KENNEDY SPACE CENTER, Florida - The goal of humans again walking on the Moon is one giant leap closer.
Lockheed Martin says it has completed building the capsule for NASA's Orion spacecraft. The crew module capsule for the uncrewed Artemis 1 mission to the Moon has been stacked on top of the Orion service module, which was also recently finished.
U.S. Vice President Mike Pence made the announcement Saturday at a ceremony in front of the Orion spacecraft in the aptly-named Neil Armstrong Operations and Checkout Building at the Kennedy Space Center in Florida. He was joined on stage by Florida Governor Ron DeSantis, NASA Administrator Jim Bridenstine, Apollo 11 Lunar Module Pilot Buzz Aldrin, Kennedy Center Director Robert Cabana, Lockheed Martin Chairman, President and Chief Executive Officer Marillyn Hewson, and Rick Armstrong, son of Apollo 11 Commander Neil Armstrong.
Just as NASA's goal 50 years ago was to prove the agency could land humans on the Moon and return them safely to Earth, the goal now is to return to the Moon in a sustainable way to prepare for the next giant leap, sending astronauts to Mars for the first time ever.
"Similar to the 1960s, we too have an opportunity to take a giant leap forward for all of humanity," Bridenstine said Saturday. "President Trump and Vice President Pence have given us a bold direction to return to the Moon by 2024 and then go forward to Mars. Their direction is not empty rhetoric. They have backed up their vision with the budget requests need to accomplish this objective. NASA is calling this the Artemis program in honor of Apollo's twin sister in Greek mythology, the goddess of the Moon. And we are well on our way to getting this done."
Engineers recently completed building and outfitting the Orion crew module at Kennedy. The underlying structure of the crew module, known as the pressure vessel, was manufactured at NASA's Michoud Assembly Facility in New Orleans and shipped to Kennedy, where teams have integrated thousands of parts into the crew module and conducted tests to certify all of its systems for flight.
Orion's European Service Module, which will provide the power and propulsion for Orion during the mission, also is complete. Contributed by ESA (European Space Agency), the service module was manufactured by Airbus in Bremen, Germany, and shipped to Kennedy in November 2018 for final assembly and integration. Engineers have begun operations to join the crew module to the service module, and teams are connecting power and fluid lines to complete hardware attachment.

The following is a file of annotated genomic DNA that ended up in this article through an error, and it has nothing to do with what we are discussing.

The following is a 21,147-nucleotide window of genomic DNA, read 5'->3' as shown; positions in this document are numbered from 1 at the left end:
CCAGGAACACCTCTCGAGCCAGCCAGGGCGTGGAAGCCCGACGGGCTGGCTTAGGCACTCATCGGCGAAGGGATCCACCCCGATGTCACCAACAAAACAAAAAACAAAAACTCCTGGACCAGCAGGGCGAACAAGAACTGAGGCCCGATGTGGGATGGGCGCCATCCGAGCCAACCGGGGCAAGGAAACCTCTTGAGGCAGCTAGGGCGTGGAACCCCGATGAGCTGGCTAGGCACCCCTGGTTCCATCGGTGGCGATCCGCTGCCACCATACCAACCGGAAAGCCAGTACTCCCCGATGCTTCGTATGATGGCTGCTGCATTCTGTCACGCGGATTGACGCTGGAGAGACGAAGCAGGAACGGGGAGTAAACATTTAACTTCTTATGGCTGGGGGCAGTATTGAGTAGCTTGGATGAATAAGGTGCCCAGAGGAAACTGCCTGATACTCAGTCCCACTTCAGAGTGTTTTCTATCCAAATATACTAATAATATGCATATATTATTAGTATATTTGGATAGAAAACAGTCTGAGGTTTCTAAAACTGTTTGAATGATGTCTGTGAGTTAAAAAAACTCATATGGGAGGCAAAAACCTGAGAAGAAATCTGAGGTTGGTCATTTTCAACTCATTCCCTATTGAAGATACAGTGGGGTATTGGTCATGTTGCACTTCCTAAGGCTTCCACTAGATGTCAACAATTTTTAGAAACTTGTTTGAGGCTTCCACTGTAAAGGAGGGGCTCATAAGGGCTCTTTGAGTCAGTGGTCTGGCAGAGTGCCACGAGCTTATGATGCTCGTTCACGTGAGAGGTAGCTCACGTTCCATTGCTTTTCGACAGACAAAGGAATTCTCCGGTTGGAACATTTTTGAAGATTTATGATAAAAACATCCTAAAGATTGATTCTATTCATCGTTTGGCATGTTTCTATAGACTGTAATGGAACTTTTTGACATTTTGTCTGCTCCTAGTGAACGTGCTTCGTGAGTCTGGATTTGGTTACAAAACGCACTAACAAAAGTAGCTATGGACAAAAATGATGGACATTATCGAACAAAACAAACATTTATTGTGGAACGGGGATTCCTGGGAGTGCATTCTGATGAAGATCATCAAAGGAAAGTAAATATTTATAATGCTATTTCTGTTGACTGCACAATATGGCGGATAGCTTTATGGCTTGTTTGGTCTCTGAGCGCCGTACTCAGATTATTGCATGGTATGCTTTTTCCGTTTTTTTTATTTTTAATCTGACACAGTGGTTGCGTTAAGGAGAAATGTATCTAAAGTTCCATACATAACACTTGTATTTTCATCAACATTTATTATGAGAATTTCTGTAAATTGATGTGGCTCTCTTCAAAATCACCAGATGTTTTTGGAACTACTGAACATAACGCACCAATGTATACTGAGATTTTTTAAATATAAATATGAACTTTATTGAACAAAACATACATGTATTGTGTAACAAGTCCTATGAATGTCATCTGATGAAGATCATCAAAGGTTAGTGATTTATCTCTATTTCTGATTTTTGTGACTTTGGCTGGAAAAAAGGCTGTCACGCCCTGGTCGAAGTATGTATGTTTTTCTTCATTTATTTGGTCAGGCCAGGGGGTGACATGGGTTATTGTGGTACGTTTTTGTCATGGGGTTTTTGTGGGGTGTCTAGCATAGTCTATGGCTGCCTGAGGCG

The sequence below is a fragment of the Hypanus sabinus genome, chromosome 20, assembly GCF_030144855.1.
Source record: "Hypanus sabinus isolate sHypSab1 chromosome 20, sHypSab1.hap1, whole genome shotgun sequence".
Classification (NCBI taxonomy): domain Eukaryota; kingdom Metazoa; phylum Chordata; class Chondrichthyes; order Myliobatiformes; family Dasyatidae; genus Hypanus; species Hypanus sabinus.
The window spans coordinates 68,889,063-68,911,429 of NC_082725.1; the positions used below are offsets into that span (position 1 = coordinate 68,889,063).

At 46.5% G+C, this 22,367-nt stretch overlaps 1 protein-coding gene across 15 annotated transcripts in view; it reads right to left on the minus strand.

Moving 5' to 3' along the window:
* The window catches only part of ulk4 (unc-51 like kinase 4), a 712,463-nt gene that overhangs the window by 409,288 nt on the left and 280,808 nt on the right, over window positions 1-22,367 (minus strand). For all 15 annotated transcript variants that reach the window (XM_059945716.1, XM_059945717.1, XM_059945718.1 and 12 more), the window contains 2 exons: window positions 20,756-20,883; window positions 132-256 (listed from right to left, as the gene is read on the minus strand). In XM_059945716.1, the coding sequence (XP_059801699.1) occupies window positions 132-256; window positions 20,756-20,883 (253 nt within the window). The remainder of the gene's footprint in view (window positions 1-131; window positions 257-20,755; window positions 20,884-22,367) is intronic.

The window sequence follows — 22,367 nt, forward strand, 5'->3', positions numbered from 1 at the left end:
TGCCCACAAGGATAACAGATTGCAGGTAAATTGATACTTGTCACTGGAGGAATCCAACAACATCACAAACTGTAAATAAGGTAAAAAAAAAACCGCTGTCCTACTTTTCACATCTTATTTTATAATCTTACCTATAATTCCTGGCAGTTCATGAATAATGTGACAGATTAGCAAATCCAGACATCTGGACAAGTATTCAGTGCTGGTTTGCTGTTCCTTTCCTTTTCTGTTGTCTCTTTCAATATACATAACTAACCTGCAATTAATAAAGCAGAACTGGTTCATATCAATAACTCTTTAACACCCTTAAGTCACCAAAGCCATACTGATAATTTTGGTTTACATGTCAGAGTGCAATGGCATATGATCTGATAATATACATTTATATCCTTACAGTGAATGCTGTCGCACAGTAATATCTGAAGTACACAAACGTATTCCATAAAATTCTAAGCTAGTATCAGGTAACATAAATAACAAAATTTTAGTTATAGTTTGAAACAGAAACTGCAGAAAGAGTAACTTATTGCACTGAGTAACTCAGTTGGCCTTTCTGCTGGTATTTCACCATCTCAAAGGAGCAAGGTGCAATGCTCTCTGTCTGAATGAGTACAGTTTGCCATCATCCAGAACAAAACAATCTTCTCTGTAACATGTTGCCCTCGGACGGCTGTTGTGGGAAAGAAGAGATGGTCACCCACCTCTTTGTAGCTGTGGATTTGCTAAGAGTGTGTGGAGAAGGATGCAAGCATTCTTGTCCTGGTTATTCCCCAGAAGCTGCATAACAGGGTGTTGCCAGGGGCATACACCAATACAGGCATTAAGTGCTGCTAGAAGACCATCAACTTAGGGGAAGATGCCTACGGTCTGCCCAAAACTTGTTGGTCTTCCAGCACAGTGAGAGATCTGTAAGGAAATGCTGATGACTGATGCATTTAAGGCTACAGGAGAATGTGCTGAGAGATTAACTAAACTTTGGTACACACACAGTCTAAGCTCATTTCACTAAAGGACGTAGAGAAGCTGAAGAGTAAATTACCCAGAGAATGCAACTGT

Once the two modules are joined, engineers will install a heatshield backshell panel on the spacecraft and prepare it for a September flight inside the agency's Super Guppy aircraft to NASA's Plum Brook Station in Sandusky, Ohio. Testing at Plum Brook will ensure the joined modules can withstand the deep space environment.
"Orion is a new class of spaceship, uniquely designed for long-duration deep space flight, that will return astronauts to the Moon and eventually take the first humans to Mars, and bring them all back safely." Lisa Callahan, vice president and general manager of Commercial Civil Space at Lockheed Martin said Saturday. "Orion will accelerate scientific discovery of our solar system and will be the cornerstone of the defining space achievement of this era."
Since the crew module pressure vessel arrived in Florida, technicians and engineers from Lockheed Martin, NASA and supporting contractors have assembled the capsule into its finished state. The work included installing the capsule's avionic computers, harnesses, propulsion system and its 12 engines, 11 parachutes, its large 16-foot-diameter heat shield, forward bay cover and numerous other systems and components.
"Throughout assembly, the team tested and validated the many systems a hundred different ways to ensure they will operate as designed in the harshness of deep space," Mike Hawes, Orion program manager for Lockheed Martin said Saturday. "The Artemis 1 flight will test the design and workmanship of the capsule and its service module during the three-week mission out around the Moon and back. We're excited for this mission as it paves the way for the first crewed mission in 2022, Artemis 2."
The crew module and service module were stacked together earlier in the week in the Final Assembly and System Testing (FAST) cell where they are now being fully integrated, including connecting the physical retention bolts and the umbilical lines between the two modules. The FAST cell is also where the Apollo spacecraft were integrated.
The combined stack will then be powered up and undergo a series of integrated systems tests. In September, the combined stack will be shipped to NASA's Plum Brook Station in Cleveland, Ohio, where it will go through environmental testing in a large thermal vacuum chamber as well as testing for electromagnetic interference and compatibility.
Once Orion returns to Kennedy at the end of the year, the spacecraft will go through final preparations before Lockheed Martin delivers it to ground systems for launch processing in early 2020.